Baptist churches must work together and with other religious and civic organizations to have a positive impact on the mental illness pandemic that is destroying lives and communities around the world, a Jamaican psychologist said on the opening day of the Baptist World Alliance World Congress.
While international trends around depression, suicide and other signs of declining mental health are overwhelming, an educated and united church can make a difference in helping ease the suffering, Lisabeth Crossman said in a BWA seminar titled “Mental Health Challenges: A Silent Epidemic Affecting Churches and Communities.”
“We can learn from one another. We don’t have to reinvent the wheel. We can look at best practices — things that are happening in other areas, within our own communities, in other churches, and we can collaborate,” said Crossman, who works for the Western Regional Health Authority in Montego Bay, Jamaica.
Crossman came equipped with a daunting array of statistics and studies from institutions such as the World Health Organization, United Nations, Harvard University and other experts—all indicating that mental illness has become a global threat.
“Why all the excitement? When we look at the burden of mental disorders we have to be concerned. It is very significant. It is growing,” she said. “And it not only impacts on the individual’s health, but it impacts on social issues. It impacts on human rights and economics in all countries.”
Mental, neurological and substance abuse disorders currently make up 10% of the total global disease burden and 30% of the non-fatal disease burden, she said. “It has been estimated that mental illness accounts for 21.2% of years of life lived with disability worldwide. But a new analysis suggests mental illness may account for 32.4% of the burden.”
Globally, an estimated 264 million people are affected by depression while 45 million suffer from bipolar disorder. Another 20 million are affected by schizophrenia and 50 million suffer from dementia.
She cited a 13% rise in mental health conditions and substance abuse disorders in the last decade.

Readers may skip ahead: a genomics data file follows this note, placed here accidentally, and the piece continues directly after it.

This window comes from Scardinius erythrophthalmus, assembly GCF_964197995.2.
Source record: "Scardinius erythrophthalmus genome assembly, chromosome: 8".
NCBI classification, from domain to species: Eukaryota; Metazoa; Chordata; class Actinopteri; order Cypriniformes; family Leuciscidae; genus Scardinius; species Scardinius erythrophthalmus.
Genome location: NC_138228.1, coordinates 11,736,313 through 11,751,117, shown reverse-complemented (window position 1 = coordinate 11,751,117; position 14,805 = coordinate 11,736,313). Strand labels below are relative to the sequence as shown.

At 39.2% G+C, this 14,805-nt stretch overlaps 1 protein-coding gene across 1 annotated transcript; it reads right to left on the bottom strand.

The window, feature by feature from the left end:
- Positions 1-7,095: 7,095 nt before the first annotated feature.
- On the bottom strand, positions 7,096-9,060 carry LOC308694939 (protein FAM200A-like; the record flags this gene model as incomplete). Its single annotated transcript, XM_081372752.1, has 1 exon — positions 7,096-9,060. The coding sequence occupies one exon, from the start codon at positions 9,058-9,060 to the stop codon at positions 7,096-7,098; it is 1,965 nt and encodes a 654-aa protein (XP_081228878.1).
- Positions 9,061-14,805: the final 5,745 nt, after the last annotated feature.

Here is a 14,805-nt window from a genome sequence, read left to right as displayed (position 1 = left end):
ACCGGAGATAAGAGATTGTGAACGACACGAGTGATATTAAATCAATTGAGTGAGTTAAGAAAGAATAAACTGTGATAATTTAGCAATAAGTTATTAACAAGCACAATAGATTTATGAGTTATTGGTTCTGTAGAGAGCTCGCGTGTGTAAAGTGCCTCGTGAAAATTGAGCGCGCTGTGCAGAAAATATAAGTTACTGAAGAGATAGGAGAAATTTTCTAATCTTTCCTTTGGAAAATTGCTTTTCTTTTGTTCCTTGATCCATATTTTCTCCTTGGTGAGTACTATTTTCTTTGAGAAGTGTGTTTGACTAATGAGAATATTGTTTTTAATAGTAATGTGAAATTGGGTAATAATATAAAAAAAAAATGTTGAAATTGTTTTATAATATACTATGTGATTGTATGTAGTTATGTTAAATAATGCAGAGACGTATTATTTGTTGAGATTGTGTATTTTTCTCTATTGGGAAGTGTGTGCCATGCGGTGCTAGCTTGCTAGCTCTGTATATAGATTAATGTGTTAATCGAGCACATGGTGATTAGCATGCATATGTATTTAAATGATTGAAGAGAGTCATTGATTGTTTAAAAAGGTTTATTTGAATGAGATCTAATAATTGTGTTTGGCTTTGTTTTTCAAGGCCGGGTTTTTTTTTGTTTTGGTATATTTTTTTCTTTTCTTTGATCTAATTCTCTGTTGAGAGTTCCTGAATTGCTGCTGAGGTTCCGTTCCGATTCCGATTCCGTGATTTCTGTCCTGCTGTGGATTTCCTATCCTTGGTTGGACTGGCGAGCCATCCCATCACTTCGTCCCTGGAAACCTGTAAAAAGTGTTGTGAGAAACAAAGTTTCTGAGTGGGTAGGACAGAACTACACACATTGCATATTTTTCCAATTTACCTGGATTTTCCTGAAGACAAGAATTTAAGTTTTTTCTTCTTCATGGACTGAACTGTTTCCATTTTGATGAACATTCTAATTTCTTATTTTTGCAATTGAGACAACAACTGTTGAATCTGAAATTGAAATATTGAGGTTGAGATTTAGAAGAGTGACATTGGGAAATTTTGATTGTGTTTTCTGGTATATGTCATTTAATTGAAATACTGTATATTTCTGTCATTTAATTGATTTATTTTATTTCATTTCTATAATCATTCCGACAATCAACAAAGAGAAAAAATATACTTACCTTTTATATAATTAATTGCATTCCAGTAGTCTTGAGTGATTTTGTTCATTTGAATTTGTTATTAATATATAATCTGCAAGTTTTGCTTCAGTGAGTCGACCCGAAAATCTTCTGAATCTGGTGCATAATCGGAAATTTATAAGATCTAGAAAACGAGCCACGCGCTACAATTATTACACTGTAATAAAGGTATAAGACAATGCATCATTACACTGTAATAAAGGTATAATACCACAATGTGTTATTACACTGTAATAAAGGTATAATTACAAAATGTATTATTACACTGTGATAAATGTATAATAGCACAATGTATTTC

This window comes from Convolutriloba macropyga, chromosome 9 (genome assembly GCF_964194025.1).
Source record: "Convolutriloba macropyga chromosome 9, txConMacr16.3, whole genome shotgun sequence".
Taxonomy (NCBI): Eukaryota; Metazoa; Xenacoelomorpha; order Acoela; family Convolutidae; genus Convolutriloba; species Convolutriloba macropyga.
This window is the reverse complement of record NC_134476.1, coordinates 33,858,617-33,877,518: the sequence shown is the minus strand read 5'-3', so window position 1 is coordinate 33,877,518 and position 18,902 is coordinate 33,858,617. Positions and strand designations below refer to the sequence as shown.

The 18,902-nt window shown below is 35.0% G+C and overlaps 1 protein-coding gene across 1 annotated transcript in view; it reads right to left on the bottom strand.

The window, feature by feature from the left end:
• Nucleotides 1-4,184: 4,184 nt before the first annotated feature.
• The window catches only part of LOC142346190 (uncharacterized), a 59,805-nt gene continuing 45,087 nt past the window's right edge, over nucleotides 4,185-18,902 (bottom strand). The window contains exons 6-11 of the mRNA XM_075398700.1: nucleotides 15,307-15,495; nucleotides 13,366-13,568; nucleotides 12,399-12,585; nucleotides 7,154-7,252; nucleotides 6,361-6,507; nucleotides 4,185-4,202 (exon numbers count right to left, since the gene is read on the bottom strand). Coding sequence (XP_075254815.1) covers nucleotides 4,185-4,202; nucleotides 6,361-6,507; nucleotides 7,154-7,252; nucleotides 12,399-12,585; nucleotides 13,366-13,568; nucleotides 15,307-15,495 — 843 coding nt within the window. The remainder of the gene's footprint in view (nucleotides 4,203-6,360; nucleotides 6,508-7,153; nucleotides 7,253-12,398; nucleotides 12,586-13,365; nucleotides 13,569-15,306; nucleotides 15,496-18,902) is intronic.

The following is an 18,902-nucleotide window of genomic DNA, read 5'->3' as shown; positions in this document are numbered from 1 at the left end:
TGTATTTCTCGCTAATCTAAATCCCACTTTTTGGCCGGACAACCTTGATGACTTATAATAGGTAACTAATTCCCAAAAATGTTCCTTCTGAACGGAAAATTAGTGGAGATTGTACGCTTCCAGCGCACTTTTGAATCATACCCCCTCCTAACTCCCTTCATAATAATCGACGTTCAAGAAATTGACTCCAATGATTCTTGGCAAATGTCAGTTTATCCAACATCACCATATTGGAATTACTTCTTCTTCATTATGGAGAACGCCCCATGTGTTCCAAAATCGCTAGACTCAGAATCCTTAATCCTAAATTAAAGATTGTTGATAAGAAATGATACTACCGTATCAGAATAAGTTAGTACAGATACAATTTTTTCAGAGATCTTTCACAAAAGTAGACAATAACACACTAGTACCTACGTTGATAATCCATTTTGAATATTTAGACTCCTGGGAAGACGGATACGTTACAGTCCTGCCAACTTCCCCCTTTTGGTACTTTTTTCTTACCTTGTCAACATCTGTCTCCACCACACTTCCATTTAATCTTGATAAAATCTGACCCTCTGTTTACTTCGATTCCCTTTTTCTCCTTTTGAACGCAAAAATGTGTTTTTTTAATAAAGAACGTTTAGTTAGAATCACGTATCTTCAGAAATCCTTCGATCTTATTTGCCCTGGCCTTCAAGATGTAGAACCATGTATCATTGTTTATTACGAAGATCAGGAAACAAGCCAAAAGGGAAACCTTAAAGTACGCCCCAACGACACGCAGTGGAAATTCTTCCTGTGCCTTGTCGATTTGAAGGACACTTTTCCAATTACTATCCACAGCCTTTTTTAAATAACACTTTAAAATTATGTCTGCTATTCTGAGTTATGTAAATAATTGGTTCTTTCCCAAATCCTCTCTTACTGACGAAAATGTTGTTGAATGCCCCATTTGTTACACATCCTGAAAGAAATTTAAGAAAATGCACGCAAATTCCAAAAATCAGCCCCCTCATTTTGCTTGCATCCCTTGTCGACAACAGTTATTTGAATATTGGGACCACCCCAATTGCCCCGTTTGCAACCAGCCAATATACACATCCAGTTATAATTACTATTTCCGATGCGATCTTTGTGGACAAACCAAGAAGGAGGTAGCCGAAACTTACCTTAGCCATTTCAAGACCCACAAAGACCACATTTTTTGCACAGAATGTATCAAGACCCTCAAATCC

And those numbers are going up, Crossman said. She cited a 13% rise in mental health conditions and substance abuse disorders in the last decade with a $1 trillion annual impact on the global economy from depression and anxiety disorders alone.
“It’s quite alarming. We have to wake up,” she warned. “We have to pay attention because we have to look at the burden on our children and adolescents. It is very heart-rending because it affects children and adolescents very early in life.”
One in five of the world’s youth have some form of mental health condition, and half of all psychological disorders begin by age 14. The resulting deterioration of social and psychological well-being negatively impacts families and other relationships, communities, education and the workforce, she said. “We also know that early onset impairs individuals cognitively, and that in itself can be very significant.”
And mental illness can be fatal, Crossman added. Worldwide, suicide has become the second leading cause of death for those ages 15 to 29, with 800,000 people taking their own lives annually. “Global rates have increased over 60% in the last 45 years. One person commits suicide every 40 seconds.”
“With 100 people in your church on Sunday morning, 26 of them will suffer from a diagnosable mental illness this year.”
The world’s collective mental health challenges have reached pandemic proportions, and Baptists must be among those who take notice of its manifestations in their communities, she said. “The conditions in which people are born, grow, live, work and age are all social determinants of health. If we look at these, we can see their influence on mental illness rates.”
Once that discernment process is completed, churches can plan advocacy strategies, ministries and collaborative efforts to address issues such as discrimination, exposure to violence, food and housing insecurity, poverty, pollution and other factors that detract from mental health, Crossman said.
Communities of faith also should seek to become safe havens for those suffering in silence due to social pressures and stigmas around mental illness, she added. Churches can hold mental health fairs and education campaigns and launch nonprofits dedicated to serving those in need.
“With 100 people in your church on Sunday morning, 26 of them will suffer from a diagnosable mental illness this year,” she said. “These are things many of our churches are engaged in, but we need to look at how we can do better.”